He boasts that no one was able to tell he was an American Arab when he visited the Middle East.

"When I went to Egypt and Jordan, I felt that I have lived there for many years. There was no difference for me in any way," said Shaher.

"Even the people who did not know me thought that I was from there and that is because many other American Arab teens do not speak or understand the Arabic language, which causes them a hard time over there."

He said ignorance of the Arabic languages sometimes lead people in the countries of origin to "stereotype" American Arab teens.

Parents Responsibility  

"My father and mother never allow us to speak English at home," said Shaher.

Therefore, many Muslim families and educators agree it is very important for families to help the new generations to retain their original language.

Giyash, the education expert, believes that it is the parents' responsibility to teach their children the Arabic language.

Aida Awny, a mother of three, believes that the more children practice Arabic at home, the faster they will learn the language.

"To enable your children to speak Arabic fluently, you need not to allow them to speak English at home. I am a mother of three and they all speak Arabic fluently," she said.

"It is not something easy and anyone who lives in the West could understand how hard it is to teach and keep a kid's Arabic language."

Awny said that both father and mother should work very hard to retain their kids' Arabic language.

"We really worked very hard with our kids to help them speaking and understand Arabic. It is a big effort that needs from both father and mother to be very persistent and patient."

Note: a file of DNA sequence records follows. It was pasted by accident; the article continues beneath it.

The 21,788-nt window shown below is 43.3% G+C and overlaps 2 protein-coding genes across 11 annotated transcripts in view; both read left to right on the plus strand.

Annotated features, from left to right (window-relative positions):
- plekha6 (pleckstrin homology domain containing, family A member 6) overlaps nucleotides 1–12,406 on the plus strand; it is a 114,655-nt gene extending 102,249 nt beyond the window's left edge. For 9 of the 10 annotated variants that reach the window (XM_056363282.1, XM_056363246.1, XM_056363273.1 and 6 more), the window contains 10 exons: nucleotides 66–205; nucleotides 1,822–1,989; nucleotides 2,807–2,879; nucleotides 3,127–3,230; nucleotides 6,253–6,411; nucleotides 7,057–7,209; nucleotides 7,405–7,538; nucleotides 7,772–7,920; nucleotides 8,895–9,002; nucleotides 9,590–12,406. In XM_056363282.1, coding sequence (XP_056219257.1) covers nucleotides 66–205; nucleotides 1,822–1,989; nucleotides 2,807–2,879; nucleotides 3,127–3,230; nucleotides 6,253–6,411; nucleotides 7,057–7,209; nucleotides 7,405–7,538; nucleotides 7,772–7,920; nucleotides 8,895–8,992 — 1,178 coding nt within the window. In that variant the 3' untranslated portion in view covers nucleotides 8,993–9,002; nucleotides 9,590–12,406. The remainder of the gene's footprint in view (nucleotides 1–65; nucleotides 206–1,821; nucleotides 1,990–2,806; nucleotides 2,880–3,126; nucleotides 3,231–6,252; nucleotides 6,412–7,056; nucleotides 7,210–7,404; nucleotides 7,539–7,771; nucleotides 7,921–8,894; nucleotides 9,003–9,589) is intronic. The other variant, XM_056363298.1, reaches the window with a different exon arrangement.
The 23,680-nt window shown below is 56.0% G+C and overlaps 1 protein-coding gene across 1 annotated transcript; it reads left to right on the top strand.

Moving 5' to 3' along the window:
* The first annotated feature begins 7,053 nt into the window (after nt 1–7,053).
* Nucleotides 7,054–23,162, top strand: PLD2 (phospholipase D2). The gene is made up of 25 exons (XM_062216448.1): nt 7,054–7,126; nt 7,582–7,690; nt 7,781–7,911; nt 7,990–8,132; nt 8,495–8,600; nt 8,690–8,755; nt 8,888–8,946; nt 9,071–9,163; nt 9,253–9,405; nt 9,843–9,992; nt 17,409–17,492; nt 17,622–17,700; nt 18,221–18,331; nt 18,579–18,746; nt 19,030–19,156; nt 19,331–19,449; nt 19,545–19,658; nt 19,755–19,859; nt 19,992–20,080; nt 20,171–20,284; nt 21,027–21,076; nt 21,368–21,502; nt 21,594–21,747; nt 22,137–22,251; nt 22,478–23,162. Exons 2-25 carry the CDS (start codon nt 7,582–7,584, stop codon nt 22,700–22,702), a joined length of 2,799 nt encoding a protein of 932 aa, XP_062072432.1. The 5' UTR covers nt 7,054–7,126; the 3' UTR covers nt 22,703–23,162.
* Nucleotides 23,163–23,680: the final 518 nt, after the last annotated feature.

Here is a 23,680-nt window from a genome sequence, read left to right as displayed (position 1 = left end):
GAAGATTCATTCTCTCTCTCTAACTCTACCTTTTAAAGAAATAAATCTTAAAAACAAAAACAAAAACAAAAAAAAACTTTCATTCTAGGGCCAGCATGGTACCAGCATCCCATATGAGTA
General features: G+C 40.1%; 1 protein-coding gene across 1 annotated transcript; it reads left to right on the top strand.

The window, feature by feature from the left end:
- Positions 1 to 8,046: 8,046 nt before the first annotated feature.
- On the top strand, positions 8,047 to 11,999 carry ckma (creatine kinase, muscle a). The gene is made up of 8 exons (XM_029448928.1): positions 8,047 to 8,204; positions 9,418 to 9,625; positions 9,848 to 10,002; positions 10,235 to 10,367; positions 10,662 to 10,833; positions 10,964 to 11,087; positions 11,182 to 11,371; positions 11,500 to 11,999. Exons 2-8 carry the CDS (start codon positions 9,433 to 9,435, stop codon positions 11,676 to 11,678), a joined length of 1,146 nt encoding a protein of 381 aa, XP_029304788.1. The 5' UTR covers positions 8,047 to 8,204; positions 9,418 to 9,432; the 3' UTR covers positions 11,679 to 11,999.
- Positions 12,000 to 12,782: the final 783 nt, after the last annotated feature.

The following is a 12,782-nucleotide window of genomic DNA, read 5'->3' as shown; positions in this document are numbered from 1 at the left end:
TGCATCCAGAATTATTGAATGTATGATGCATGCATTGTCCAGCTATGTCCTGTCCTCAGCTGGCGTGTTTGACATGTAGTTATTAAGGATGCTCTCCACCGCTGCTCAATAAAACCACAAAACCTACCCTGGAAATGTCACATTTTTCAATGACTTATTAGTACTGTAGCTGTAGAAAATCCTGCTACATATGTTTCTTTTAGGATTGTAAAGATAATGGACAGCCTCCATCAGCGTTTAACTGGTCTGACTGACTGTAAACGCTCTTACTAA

Muslim students agree it is the responsibility of parents to teach their children the Arabic language.

"I believe that Many Arab American kids do not speak Arabic because their parents did not take the time to teach them," said Habib, herself a fluent speaker of Arabic.

"It is definitely their parents' fault."

Linda Alchami, another student at Piece Elementary School, said that because parents spend the most time with the kids and teach them how to do many things in this life, they should teach them Arabic.

"If you notice if both parents only speak English to the kids, the kid will only know barely any Arabic, which to me is sad."

Shaher, who attends a public school, only learnt the Arabic language at home.

"My father and mother never allow us to speak English at home. It is like a rule. They are very persistent and they never give up," he said.

"When you visit us at home, you feel that you are in a Jordanian or Egyptian home," said Shaher. "We also watch Arabic movies and I believe this also helps a lot."